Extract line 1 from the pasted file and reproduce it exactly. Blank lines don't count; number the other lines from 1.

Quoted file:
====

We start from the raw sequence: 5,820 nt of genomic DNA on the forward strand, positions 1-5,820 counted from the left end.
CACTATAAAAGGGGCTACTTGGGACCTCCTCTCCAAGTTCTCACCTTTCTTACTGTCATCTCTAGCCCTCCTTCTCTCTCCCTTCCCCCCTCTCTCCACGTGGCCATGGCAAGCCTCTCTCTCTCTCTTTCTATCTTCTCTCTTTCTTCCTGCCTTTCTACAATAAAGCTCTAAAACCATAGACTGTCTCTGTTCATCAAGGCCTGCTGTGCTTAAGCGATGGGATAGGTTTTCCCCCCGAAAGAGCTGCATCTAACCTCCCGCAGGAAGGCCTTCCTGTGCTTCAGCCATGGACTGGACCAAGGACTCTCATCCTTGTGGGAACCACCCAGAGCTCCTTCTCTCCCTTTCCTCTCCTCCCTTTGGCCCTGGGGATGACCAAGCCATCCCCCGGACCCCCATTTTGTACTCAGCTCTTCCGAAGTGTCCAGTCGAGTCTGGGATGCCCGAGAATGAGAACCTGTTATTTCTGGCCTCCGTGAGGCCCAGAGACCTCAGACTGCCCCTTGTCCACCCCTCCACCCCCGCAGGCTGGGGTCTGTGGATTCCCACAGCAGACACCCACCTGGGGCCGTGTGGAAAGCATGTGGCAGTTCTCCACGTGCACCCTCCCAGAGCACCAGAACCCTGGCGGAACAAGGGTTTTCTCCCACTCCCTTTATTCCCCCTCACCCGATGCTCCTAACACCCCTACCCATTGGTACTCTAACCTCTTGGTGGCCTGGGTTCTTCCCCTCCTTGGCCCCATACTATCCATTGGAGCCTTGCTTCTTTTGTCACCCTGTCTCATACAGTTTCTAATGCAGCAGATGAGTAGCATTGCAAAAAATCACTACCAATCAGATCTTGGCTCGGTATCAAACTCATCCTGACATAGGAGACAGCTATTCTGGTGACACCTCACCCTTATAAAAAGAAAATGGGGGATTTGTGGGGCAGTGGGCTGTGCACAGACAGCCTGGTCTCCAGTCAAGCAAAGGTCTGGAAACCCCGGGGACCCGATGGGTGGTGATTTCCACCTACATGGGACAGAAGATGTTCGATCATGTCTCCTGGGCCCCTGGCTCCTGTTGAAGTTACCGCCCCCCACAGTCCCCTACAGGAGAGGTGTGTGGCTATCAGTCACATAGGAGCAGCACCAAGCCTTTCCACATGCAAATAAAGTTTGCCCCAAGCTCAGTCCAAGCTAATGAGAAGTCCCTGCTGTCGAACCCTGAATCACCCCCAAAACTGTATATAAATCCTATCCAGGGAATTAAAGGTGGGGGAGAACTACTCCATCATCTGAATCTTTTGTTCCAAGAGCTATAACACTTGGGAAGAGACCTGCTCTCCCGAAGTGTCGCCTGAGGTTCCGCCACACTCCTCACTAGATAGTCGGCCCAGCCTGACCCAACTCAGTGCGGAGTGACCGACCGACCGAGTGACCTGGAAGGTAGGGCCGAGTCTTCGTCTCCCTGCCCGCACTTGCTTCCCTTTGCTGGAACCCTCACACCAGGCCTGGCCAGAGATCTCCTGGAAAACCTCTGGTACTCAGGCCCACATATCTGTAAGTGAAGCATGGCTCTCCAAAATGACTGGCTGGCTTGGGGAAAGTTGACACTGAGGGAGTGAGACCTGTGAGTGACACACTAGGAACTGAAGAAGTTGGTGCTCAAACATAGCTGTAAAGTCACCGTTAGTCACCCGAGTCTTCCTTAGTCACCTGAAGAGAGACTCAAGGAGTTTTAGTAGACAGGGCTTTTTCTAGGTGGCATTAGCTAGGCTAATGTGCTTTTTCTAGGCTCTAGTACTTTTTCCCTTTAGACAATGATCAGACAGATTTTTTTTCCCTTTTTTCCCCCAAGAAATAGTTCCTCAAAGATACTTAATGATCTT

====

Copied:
We start from the raw sequence: 5,820 nt of genomic DNA on the forward strand, positions 1-5,820 counted from the left end.